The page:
XOR encryption

This is a discussion on XOR encryption within the C Programming forums, part of the General Programming Boards category; I need some help with a XOR program I'm trying to write. I need to know if I'm on the ...

  1. #1
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    XOR encryption

    I need some help with a XOR program I'm trying to write.

    I need to know if I'm on the right track here, and how I could decrypt it all. Reverse the process, so to speak. Please have a look at this code, but ignore all the unnecessary printf's, I'm just trying to follow the code through step by step.

    Are the for loops correct? I found some pseudo code in the forum which I decided to write the code from..
    If the encryption is in order, which I believe it is, then there's the small matter of decrypting it.. The process has to be reversed, that much I know, but it seems it will only decrypt as many characters as the key is based on. Somwhere, somehow, this needs to increment..

    itsme86, you've been of great help explaining the modulo and the caesar program. You mind taking a peek at this?

    Code:
    #include <stdio.h>
    #include <string.h>
    main()
    {
          char        plain[51];
          char        encry[51];
          char        key[5] = "ABCD";
          int           i, keylen = 0, keypos = 0;
          
          printf("Enter text: ");
          scanf("%[^\n]", plain);
          printf("You entered: %s\n", plain);
          keylen = strlen(key);
          printf("Encyption key is: %s\n", key);
          printf("Length of key is: %d\n", keylen);
          
          for ( i = 0; plain[i] != '\0'; i++ ) 
          {
              encry[i] = plain[i] ^ key[keypos];
              keypos++;
                    if ( keypos > keylen )
                       keypos = 0;
              
          }    
          printf("\nEncrypted text: %s\n", encry);        
    
          for ( i = 0; encry[i] != '\0'; i++ ) {
              plain[i] = encry[i] ^ key[i]; /*???*/   
              /* ??? */
              }
              
          printf("Decrypted: %s", plain);
          
          fflush(stdin);
          getchar();
    }

  2. #2
    and the hat of wrongness Salem's Avatar
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    > printf("\nEncrypted text: %s\n", encry);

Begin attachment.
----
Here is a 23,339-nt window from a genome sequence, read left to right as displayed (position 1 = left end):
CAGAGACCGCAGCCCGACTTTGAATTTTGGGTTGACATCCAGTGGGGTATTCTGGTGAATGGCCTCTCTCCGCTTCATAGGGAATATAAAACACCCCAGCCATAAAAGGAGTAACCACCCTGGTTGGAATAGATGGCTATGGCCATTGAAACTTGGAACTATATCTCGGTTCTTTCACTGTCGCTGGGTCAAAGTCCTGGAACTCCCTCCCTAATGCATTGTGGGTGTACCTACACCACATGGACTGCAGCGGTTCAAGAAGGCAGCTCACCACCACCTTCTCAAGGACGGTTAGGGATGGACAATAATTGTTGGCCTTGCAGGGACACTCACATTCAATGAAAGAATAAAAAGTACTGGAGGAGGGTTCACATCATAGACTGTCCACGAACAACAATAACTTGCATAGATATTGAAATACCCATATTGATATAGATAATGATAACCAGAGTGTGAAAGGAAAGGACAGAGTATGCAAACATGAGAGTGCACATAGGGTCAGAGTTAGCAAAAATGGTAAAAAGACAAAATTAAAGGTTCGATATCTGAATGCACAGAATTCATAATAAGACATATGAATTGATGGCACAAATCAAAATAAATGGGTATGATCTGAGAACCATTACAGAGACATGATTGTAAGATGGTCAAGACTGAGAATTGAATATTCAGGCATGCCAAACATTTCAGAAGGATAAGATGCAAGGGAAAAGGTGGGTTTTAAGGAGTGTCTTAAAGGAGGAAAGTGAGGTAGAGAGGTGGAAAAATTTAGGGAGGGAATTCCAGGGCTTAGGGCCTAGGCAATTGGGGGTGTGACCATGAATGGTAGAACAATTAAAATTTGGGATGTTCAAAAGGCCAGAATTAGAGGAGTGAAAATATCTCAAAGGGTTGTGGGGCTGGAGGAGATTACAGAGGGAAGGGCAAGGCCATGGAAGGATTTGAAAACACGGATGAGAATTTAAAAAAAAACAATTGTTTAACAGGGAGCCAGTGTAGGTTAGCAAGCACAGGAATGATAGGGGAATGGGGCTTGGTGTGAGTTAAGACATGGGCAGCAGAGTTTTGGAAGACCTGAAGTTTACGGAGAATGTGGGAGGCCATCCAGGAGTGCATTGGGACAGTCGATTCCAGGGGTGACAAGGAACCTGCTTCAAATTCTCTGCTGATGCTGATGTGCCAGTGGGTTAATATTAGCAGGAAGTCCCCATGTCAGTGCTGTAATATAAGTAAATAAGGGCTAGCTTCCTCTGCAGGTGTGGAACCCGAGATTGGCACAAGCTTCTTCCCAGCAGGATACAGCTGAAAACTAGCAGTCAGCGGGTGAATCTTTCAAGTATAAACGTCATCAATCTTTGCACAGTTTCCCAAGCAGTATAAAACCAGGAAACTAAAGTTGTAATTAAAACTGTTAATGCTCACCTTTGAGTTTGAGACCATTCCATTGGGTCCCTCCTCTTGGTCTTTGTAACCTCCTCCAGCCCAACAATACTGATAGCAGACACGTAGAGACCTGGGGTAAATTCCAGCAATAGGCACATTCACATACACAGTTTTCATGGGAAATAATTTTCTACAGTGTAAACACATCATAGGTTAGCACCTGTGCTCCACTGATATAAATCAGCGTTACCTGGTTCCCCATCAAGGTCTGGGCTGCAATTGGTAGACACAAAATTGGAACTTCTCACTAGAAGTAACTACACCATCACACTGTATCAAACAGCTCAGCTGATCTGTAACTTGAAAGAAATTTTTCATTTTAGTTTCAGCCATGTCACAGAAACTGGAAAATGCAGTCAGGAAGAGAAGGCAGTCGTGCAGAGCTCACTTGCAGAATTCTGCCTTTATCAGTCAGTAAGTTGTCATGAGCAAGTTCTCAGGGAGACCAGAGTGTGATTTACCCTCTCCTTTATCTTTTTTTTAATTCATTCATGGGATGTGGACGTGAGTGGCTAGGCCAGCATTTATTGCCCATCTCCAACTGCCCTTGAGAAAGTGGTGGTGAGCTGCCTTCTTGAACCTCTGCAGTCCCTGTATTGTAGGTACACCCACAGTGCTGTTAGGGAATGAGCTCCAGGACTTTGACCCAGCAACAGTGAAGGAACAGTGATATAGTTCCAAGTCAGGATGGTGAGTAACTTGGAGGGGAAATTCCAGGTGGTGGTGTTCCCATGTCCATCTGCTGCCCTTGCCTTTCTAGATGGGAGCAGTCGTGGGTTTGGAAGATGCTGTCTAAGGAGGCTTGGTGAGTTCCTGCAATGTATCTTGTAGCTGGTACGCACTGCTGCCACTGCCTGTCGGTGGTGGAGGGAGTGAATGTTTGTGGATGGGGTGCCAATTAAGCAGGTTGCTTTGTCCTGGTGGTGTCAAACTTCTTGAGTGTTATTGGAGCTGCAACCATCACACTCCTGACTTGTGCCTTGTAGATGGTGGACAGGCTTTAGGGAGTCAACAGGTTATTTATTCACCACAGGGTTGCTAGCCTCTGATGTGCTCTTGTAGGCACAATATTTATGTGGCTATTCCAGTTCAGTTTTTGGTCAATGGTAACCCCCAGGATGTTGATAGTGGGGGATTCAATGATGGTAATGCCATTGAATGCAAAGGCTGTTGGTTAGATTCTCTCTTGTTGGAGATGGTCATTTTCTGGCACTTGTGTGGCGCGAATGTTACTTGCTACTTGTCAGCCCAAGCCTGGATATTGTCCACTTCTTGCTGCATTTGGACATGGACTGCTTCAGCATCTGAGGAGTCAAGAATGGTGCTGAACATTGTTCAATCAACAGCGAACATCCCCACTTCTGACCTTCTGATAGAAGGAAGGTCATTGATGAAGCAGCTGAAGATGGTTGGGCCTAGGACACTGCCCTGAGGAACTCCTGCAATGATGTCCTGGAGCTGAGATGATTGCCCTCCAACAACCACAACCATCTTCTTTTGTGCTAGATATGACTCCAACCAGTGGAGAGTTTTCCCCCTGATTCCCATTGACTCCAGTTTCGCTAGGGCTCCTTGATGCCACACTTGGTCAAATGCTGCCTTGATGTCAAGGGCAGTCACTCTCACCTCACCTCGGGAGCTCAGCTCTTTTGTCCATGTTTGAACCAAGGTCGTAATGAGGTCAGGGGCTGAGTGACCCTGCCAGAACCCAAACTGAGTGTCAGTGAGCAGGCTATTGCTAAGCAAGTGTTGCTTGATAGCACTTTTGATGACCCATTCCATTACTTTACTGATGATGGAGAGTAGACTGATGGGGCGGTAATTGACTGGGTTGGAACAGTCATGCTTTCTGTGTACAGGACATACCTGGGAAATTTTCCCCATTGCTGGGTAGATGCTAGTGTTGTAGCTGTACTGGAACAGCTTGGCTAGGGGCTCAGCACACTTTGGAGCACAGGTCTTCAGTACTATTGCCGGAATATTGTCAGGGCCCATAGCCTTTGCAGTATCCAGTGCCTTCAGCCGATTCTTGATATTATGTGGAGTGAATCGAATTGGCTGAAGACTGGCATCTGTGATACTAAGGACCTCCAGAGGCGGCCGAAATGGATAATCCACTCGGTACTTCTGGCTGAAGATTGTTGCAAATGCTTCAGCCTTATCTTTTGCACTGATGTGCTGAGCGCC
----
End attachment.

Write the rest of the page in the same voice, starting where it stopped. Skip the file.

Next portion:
'A' ^ 'A' is 0, which will not print very well with %s
    Similarly, other pairs of letters will produce similar non-printable results.

    > fflush(stdin);
    Ugh, read the FAQ.
    If you dance barefoot on the broken glass of undefined behaviour, you've got to expect the occasional cut.
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  3. #3
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    Quote Originally Posted by Salem
    > printf("\nEncrypted text: %s\n", encry);
    'A' ^ 'A' is 0, which will not print very well with %s
    Similarly, other pairs of letters will produce similar non-printable results.

    > fflush(stdin);
    Ugh, read the FAQ.
    Yes, I know about the fflush(stdin); issue, but I thought I would leave it as it is and concentrate on the encryption and decryption instead.

    I've changed both my "Encrypted" and "Decrypted" part of the code to
    Code:
    puts("Encrypted text: ");
    puts(encry);
    Same for the decrypted text, but it's not decrypting the way it should.. Actually I don't even know if it's encrypting as it should.. Would you mind giving it a go?

  4. #4
    and the hat of wrongness Salem's Avatar
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    Well xor is so simple that decrypt is the same as encrypt

    So given something like
    void encrypt( char *message, const char *key, size_t messageLen, size_t keyLen );

    Calls of
    len = strlen(message);
    encrypt( message, key, len, strlen(key) );
    encrypt( message, key, len, strlen(key) );

    Will get you back to where you started.
    Just don't do any str... functions on the intermediate result.
    If you dance barefoot on the broken glass of undefined behaviour, you've got to expect the occasional cut.
    If at first you don't succeed, try writing your phone number on the exam paper.
    I support http://www.ukip.org/ as the first necessary step to a free Europe.

  5. #5
    Frequently Quite Prolix dwks's Avatar
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    As Salem said, encrypting is the same as decrypting.
    Code:
          for ( i = 0; plain[i] != '\0'; i++ ) 
          {
              encry[i] = plain[i] ^ key[keypos];
              keypos++;
                    if ( keypos > keylen )
                       keypos = 0;
              
          }    
          printf("\nEncrypted text: %s\n", encry);        
    
          for ( i = 0; encry[i] != '\0'; i++ ) {
              plain[i] = encry[i] ^ key[i]; /*???*/   
              /* ??? */
              }
    So you need to use key[keypos] for the decrypting too.
    dwk

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  6. #6
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    Quote Originally Posted by Salem